In a move Kansas Gov. Jeff Colyer called “the biggest news for this state in a long time,” Spirit AeroSystems announced Wednesday that it plans to add 1,400 more jobs in Wichita next year. That’s in addition to the 1,000 jobs — and $1 billion in infrastructure — it promised the city at this time last year.
“We have completed hiring that first 1,000, and in fact we have exceeded it,” Spirit President and CEO Tom Gentile said at a news conference on Wednesday.
Spirit is already Wichita’s largest employer. The latest announcement signals the company’s commitment to the city’s future and could pump tens of millions of dollars into the local economy each year, officials said.
With a growing presence in the defense sector and general aviation expected to continue expanding, Spirit expects to be able to compete globally by hiring “the best aviation workers in the world” in Wichita, Gentile said.
The announcement to add 1,400 jobs came a little over a year after the company announced it would add 1,000 new jobs — 800 in 2018 and 200 in 2019. The company reached that goal within a few months this year, Gentile said.
“Spirit is the kind of company that under promises and over delivers,” Wichita Mayor Jeff Longwell said.
Longwell said the new jobs are important to all Wichitans, whether they work in aviation or not.
“It truly adds extra dimensions to our community,” Longwell said.
“Those 1,400 jobs are going to introduce almost $75 million annually to this community,” Longwell said. “It’s more housing, it’s retail workers, it’s hospitality industry workers — it’s supply chain.”
As part of the company’s expansion, it also announced last December that it would invest $1 billion in capital improvements at its Wichita plant by 2023.
Last month, the company said it would add 320 new jobs as part of an $18 million bond request approved by the Wichita City Council. Those jobs would be in addition to the 1,000 jobs announced last December.
The new jobs will bring the number of Spirit employees in Wichita from 11,000 on the day of the announcement last December to 13,400 at the end of 2019, Gentile said.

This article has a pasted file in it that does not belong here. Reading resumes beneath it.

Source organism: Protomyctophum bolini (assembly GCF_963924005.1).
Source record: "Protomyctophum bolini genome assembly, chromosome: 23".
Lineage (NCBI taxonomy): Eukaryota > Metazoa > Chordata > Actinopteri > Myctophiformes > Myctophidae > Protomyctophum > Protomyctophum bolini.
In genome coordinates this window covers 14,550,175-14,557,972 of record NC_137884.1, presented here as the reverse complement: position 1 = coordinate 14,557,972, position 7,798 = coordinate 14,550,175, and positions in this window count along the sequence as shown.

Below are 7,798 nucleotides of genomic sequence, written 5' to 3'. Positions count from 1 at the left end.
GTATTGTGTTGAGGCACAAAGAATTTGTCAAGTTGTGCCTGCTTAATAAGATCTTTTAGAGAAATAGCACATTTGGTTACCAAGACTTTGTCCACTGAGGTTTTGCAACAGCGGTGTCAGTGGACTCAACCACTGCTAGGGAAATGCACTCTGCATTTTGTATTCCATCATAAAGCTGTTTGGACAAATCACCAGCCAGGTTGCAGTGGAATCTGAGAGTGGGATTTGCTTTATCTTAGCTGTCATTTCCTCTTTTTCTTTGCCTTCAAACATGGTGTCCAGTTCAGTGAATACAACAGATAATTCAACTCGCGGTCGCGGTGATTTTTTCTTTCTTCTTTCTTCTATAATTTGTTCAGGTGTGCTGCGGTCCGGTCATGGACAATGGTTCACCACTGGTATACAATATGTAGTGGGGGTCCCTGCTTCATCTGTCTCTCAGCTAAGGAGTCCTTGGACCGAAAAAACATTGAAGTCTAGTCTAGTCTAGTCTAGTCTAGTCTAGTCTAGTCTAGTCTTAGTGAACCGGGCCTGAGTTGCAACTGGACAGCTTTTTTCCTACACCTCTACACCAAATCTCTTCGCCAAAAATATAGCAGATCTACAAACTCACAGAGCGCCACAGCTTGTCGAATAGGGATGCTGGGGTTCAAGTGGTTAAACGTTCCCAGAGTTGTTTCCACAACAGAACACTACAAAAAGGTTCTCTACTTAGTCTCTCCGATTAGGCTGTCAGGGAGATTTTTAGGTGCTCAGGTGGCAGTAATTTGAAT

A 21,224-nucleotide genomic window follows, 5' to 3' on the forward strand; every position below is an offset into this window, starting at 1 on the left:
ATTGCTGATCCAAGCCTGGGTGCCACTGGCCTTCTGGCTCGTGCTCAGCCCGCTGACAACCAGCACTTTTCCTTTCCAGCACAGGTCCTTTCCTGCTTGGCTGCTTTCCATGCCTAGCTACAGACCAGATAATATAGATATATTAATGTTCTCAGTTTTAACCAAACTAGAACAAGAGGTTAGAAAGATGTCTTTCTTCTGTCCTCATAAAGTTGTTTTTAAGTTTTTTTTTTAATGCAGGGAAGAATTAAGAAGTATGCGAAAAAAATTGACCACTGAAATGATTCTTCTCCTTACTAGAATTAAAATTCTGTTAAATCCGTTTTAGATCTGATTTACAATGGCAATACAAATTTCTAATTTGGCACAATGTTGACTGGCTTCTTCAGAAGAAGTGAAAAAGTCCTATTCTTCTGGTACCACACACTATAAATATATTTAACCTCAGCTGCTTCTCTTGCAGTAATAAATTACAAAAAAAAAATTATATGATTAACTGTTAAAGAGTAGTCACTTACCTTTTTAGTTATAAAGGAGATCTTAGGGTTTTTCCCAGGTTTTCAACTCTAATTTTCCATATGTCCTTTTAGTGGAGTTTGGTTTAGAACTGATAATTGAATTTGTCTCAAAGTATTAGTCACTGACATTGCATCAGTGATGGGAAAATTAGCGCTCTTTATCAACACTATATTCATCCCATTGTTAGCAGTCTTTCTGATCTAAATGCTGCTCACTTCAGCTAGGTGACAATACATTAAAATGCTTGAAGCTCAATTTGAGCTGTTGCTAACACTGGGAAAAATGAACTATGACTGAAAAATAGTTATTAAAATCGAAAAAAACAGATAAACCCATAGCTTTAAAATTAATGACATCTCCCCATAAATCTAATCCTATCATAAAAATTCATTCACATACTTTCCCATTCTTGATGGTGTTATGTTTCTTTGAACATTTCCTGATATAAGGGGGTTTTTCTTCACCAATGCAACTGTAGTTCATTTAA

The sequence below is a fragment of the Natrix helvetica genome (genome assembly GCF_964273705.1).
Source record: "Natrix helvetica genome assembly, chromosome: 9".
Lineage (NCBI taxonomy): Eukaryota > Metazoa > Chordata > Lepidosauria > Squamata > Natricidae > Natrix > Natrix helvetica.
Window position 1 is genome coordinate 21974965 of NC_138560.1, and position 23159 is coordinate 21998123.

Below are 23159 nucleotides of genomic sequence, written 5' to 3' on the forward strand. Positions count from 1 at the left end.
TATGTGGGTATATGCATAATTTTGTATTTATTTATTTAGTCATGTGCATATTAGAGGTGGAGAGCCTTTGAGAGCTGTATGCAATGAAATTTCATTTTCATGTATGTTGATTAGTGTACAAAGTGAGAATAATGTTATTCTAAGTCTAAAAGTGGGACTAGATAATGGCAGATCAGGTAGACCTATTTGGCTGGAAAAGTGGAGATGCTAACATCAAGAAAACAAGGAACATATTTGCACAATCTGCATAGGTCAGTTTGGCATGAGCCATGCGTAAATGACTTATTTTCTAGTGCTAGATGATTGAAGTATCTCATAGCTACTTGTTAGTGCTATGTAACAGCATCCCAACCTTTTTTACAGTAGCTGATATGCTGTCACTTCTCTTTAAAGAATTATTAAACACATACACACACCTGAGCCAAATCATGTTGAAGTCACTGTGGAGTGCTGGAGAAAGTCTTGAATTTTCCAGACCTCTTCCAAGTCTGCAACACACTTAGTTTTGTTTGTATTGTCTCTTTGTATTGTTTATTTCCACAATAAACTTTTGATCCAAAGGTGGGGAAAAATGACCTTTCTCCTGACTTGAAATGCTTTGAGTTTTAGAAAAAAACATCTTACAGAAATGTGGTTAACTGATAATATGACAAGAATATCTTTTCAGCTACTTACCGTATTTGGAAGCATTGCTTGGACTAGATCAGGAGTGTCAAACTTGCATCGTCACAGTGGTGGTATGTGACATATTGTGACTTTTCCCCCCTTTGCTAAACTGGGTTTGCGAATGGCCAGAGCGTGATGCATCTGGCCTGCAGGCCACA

The aircraft supplier and city’s largest employer revealed plans in May for a 150,000-square-foot building — part of the $1 billion expansion that includes 1,000 new jobs.
The majority of the added jobs will be hourly positions, Gentile said, including mechanics, machine operators, sheet metal workers and people working with composites and metallics. Most jobs will be “assembly-line” work with market-rate salaries, he said.
The average salary for the new jobs will be $56,000 a year, said Keturah Austin, senior spokesperson for Spirit.
Colyer said these added jobs will keep Kansas competitive in a growing global industry.
“This isn’t just about this generation. This is about people’s children and grandchildren. It’s about keeping kids here, in Kansas,” Colyer said.
“We recognize that the strength of Spirit is the strength of Wichita and vital to the ongoing economic health of our state,” Gov.-elect Laura Kelly said, while pledging to work with the business community to improve economic development in the state when she takes office next month.
A growing demand
“In many respects, this is the golden age of aviation,” Gentile said to a crowd of Spirit employees, local media and government officials packed into the IPB-4 Building, where the company manufactures thrust reversers for the Boeing 737.
“We’re growing in terms of air traffic. There’s an incredible demand for new aircraft, and we are building more aircraft than ever before, so we need more people as we go up in production rate,” Gentile said.
Gentile said only about 20 percent of people in the world have ever boarded an airplane, but 100 million people in Asia are taking their first flight each year.
“So there’s this incredible demand,” Gentile said.
In fact, there’s such a demand for commercial aircraft that Boeing and Airbus, the two major aircraft companies Spirit contracts with, have eight years worth of work that’s waiting to be completed.
“The current backlog is 13,000 aircraft between Boeing and Airbus, worth $2 trillion. Spirit’s fortunate to have work packages on all of those,” Gentile said.
Boeing and Airbus are looking to increase their production rates, Gentile said, and he wants to grow Spirit’s workforce to a size that can handle the new work.
Who will fill the jobs?
The “fast-track” to a job at Spirit is WSU Tech, Gentile said. The technical school, formerly known as Wichita Area Technical College, re-branded through an affiliation with Wichita State. It offers certification and training that qualify them for jobs at Spirit.
Gentile said Spirit has been able to surpass new jobs expectations because of the partnership the company has with government, including support for WSU Tech and the “intellectual horsepower” offered by the National Institute for Aviation Research at Wichita State.
Both of those programs received substantial support from the state and county to boost certifications for aviation workers and research and development, including an additional $5 million for NIAR and $1.7 million for NCAT, Gentile said. He said more than 200 WSU students have been involved in the research and development initiatives.
Kansas Senate President Susan Wagle said the partnership between state government, through funding to WSU and NIAR, has created a “pipeline” for young Kansans to careers in the aviation industry.
“We now have a pipeline of young people who are excited about our growth in aviation and they’re looking forward to working here,” Wagle said.